I’ve had my Pogoplug for a several months now, and I’m still a big fan… Enough of a fan to have gone and bought a couple for my job (what, you think I blog for a living? HA!). Now I’m kicking myself, though, because Pogoplug is introducing the Pogoplug Biz, which not only includes a whole bunch of useful business-y features, but also comes in a color that isn’t purplish-pink.

Chiefly, the Pogoplug Biz is a way of making stuff on your computers (say, projects) available to other people (say, clients) in a way that’s easy for you to manage and easy for them to access. The Biz differs from the regular Pogoplug (which also has this capability) by letting you control the entire process, customizing the Pogoplug interface to integrate directly with your business and avoiding the inevitable question from your clients of “what the heck is a Pogoplug and why do I have to get my files from it?”

There’s a whole host of other cool stuff that you can do with the Pogoplug Biz, and we’ve got the entire rundown, after the jump.Continue Reading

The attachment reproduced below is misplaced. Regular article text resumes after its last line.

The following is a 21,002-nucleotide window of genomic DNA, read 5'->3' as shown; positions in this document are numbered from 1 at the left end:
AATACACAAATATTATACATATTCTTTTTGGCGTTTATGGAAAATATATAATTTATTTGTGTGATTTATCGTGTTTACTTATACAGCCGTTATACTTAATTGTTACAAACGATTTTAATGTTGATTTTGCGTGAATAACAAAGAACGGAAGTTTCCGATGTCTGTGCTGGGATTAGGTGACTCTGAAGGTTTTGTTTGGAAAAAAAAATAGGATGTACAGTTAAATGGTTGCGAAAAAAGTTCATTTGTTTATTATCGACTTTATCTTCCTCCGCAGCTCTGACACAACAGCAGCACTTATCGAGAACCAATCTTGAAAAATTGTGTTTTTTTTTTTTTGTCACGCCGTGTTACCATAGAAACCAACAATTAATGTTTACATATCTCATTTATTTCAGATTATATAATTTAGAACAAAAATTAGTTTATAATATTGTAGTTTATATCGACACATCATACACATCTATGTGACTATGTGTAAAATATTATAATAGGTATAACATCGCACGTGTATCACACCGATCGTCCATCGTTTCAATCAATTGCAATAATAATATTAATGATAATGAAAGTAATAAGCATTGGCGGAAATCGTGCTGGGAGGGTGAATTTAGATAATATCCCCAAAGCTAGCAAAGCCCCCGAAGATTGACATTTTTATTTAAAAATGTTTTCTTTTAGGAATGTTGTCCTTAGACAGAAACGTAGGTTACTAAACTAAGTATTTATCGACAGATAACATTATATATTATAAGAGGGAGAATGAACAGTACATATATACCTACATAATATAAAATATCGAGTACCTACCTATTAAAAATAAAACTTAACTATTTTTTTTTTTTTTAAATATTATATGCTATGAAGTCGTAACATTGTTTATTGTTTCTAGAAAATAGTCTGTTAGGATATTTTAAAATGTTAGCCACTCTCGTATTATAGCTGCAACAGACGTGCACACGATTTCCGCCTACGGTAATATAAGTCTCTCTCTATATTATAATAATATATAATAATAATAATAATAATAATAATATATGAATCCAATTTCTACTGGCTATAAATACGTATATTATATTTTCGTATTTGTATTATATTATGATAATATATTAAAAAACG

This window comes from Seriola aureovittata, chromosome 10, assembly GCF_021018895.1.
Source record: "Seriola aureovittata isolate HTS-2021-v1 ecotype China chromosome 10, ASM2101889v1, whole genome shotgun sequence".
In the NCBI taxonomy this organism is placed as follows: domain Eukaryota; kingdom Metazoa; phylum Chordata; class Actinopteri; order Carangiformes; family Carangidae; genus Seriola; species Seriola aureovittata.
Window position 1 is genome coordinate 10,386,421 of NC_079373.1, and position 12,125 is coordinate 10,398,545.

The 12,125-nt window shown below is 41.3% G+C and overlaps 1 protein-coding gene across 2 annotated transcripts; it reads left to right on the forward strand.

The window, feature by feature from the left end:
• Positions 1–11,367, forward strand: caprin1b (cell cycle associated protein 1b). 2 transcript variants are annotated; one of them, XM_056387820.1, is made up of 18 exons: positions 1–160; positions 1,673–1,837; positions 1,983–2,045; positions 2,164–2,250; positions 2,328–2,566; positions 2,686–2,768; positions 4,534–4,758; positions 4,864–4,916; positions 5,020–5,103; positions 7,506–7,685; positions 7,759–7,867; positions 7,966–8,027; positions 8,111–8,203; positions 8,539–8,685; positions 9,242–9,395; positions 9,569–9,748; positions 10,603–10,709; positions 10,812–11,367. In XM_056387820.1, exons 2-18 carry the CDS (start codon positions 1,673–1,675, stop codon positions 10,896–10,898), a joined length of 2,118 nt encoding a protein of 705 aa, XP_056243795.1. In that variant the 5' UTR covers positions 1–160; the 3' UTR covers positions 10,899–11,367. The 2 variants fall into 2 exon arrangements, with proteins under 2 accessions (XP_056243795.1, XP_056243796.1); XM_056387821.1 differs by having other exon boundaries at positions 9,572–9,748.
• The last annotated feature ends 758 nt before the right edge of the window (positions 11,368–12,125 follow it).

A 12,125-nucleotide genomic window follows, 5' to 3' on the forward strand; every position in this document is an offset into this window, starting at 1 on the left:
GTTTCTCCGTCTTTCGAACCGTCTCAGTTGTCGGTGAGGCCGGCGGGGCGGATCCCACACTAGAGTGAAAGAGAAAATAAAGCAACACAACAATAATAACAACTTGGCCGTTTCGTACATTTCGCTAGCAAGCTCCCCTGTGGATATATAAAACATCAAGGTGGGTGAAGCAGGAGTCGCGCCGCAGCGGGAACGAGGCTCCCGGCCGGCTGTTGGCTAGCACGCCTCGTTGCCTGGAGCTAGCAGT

OhGizmo Review: Cloud Engines Pogoplug


By Evan Ackerman

We got our first peek at the Pogoplug at last year’s CES, and it promised to be an impressive little thing: plug a USB hard drive into one end, your network into the other, and all of a sudden you’ve got a locally mountable networked drive with web sharing. Potentially, this is super convenient, but if you’ve ever tried to set up all that stuff yourself, it seems like one of those things that’s going to be either a major headache, or impossible, to get working.

Cloud Engines sent me a Pogoplug (and some microwave popcorn) to play around with a while ago, and I’ve got my impressions for you, after the jump.Continue Reading

[CES 2010] Lacie’s Wuala Takes A Bite Of Cloud Storage Out Of Your Drive